Reproductive behavior affects spatial population structure and our ability to manage for sustainability in marine and diadromous fishes. In this study, we used fishery independent capture-based sampling to evaluate where Common Snook occurred in Tampa Bay and if it changed with spawning season, and passive acoustic telemetry to assess fine scale behavior at an inlet spawning site (2007–2009). Snook concentrated in three areas during the spawning season only one of which fell within the expected spawning habitat. Although in lower numbers, they remained in these areas throughout the winter months. Acoustically-tagged snook (n = 31) showed two seasonal patterns at the spawning site: Most fish occurred during the spawning season but several fish displayed more extended residency, supporting the capture-based findings that Common Snook exhibit facultative catadromy. Spawning site selection for iteroparous, multiple-batch spawning fishes occurs at the lifetime, annual, or intra-annual temporal scales. In this study we show colonization of a new spawning site, indicating that lifetime spawning site fidelity of Common Snook is not fixed at this fine spatial scale. However, individuals did exhibit annual and intra-seasonal spawning site fidelity to this new site over the three years studied. The number of fish at the spawning site increased in June and July (peak spawning months) and on new and full lunar phases indicating within population variability in spawning and movement patterns. Intra-seasonal patterns of detection also differed significantly with sex. Common Snook exhibited divergent migration tactics and habitat use at the annual and estuarine scales, with contingents using different overwintering habitat. Migration tactics also varied at the spawning site at the intra-seasonal scale and with sex. These results have important implications for understanding how reproductive behavior affects spatio- temporal patterns of fish abundance and their resilience to disturbance events and fishing pressure.
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Heading for the hills: risk avoidance drives den site selection in African wild dogs.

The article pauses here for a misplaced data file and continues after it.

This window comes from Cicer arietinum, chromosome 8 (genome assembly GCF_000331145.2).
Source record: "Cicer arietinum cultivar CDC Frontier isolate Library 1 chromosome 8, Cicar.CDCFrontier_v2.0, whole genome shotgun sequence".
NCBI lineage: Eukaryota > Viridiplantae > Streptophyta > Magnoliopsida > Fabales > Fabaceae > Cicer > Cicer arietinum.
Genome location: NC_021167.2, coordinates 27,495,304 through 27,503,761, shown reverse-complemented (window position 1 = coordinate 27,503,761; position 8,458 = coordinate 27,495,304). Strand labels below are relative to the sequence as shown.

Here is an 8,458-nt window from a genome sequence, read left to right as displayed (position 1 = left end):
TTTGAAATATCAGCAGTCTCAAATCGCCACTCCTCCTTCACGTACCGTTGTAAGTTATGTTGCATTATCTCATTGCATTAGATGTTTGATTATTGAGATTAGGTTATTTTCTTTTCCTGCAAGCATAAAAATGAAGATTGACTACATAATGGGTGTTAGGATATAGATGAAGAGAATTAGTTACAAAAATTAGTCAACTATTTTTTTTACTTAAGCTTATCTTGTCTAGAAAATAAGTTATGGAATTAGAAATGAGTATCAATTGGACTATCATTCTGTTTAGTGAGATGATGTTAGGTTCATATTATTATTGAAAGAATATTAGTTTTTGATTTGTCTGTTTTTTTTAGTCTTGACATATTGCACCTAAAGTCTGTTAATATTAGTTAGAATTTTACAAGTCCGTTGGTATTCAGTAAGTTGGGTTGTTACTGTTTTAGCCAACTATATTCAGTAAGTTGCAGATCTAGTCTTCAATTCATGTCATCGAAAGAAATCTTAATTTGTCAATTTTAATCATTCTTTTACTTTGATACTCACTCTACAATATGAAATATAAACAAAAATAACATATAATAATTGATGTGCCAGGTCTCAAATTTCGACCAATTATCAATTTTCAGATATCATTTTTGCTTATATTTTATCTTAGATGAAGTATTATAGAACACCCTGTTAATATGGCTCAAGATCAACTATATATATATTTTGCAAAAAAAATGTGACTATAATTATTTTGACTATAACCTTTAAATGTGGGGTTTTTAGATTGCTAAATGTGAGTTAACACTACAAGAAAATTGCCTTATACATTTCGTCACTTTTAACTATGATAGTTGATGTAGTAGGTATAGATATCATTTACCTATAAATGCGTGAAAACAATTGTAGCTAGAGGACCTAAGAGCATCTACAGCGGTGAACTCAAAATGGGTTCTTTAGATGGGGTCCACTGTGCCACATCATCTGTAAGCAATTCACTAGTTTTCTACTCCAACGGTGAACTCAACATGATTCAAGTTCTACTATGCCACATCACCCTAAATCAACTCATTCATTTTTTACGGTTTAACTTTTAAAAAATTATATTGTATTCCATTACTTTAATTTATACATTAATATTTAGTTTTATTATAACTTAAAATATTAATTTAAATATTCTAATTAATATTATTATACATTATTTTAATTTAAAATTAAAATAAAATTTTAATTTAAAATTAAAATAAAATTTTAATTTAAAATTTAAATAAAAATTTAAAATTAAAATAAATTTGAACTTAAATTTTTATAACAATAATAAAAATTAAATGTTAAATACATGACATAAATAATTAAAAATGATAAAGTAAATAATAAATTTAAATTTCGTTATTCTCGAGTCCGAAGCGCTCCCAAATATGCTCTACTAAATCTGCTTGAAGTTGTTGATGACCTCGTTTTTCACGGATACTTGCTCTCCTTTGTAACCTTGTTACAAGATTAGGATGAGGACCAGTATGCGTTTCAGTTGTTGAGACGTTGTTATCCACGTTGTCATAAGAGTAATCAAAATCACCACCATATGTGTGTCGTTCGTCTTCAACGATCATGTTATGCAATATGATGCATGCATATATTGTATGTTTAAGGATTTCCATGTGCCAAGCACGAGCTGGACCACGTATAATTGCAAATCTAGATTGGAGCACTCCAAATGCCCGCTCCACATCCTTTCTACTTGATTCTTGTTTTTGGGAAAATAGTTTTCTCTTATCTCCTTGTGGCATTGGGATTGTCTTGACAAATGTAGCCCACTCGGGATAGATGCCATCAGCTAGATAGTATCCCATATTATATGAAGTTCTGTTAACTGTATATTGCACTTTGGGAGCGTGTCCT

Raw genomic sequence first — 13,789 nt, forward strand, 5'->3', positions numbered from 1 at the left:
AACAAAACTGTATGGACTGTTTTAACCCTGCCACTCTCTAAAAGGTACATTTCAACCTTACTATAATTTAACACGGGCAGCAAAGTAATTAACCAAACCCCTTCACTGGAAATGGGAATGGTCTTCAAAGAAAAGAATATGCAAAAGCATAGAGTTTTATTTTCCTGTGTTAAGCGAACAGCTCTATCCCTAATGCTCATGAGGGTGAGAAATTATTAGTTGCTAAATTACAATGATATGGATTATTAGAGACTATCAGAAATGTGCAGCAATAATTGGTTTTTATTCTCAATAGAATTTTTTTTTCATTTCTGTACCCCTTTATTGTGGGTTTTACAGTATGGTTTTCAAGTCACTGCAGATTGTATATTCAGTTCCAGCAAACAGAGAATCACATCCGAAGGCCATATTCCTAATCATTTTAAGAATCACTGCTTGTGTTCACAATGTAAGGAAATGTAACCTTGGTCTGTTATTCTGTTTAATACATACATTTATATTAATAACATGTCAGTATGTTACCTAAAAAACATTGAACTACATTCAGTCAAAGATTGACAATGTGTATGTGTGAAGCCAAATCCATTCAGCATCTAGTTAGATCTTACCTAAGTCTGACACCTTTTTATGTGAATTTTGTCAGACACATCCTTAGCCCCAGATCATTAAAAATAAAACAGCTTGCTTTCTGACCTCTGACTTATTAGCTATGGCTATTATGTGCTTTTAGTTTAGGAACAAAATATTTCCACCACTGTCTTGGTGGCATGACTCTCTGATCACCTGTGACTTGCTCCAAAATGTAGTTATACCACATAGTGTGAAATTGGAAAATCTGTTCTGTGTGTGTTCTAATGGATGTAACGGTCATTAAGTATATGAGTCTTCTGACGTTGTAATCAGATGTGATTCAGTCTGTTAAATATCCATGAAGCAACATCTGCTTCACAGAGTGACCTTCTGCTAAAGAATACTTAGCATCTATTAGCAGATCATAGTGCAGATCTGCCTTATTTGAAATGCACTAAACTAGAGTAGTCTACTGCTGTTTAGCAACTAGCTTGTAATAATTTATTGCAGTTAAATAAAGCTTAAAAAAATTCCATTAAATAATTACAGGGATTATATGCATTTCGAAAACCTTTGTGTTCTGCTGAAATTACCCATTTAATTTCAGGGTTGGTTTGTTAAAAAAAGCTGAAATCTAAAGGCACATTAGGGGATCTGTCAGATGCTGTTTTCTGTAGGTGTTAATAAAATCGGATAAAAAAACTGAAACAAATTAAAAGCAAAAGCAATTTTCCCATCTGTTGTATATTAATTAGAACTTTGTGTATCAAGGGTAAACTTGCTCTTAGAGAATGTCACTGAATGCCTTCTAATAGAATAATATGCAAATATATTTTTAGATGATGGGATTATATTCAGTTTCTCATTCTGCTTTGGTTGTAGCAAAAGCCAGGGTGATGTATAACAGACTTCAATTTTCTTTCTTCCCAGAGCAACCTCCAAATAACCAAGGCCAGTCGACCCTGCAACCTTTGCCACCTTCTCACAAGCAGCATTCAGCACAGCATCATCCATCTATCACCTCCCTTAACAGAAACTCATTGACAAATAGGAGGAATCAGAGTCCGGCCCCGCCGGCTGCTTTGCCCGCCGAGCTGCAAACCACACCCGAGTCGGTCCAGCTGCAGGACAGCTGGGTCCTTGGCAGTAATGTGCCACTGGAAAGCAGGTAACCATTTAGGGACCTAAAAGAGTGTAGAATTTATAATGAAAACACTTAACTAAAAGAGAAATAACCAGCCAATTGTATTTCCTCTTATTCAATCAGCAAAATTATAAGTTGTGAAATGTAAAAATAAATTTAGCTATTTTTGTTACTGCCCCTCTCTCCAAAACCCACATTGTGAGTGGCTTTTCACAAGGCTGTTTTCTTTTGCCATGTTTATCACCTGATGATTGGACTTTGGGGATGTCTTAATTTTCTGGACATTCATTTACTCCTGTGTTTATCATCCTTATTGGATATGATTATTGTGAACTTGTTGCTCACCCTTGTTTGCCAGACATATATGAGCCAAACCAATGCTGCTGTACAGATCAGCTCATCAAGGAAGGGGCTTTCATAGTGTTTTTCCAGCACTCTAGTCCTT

Heading for the hills: risk avoidance drives den site selection in African wild dogs.

Compared to their main competitors, African wild dogs (Lycaon pictus) have inferior competitive abilities and interspecific competition is a serious fitness-limiting factor. Lions (Panthera leo) are the dominant large carnivore in African savannah ecosystems and wild dogs avoid them both spatially and temporally. Wild dog young are particularly vulnerable and suffer high rates of mortality from lions. Since lions do not utilize all parts of the landscape with an equal intensity, spatial variation in lion densities can be exploited by wild dogs both during their general ranging behaviour, but more specifically when they are confined to a den with vulnerable young. Since patches of rugged terrain are associated with lower lion densities, we hypothesized that these comparatively safe habitats should be selected by wild dogs for denning. We investigated the relationship between the distribution of 100 wild dog den sites and the occurrence of rugged terrain in four wild dog populations located in Tanzania, Zimbabwe and South Africa. A terrain ruggedness index was derived from a 90 m digital elevation model and used to map terrain ruggedness at each site. We compared characteristics of actual and potential (random) den sites to determine how wild dogs select den sites. The distributions of wild dog dens were strongly associated with rugged terrain and wild dogs actively selected terrain that was more rugged than that available on average. The likelihood of encountering lions is reduced in these habitats, minimizing the risk to both adults and pups. Our findings have important implications for the conservation management of the species, especially when assessing habitat suitability for potential reintroductions. The simple technique used to assess terrain ruggedness may be useful to investigate habitat suitability, and even predict highly suitable denning areas, across large landscapes.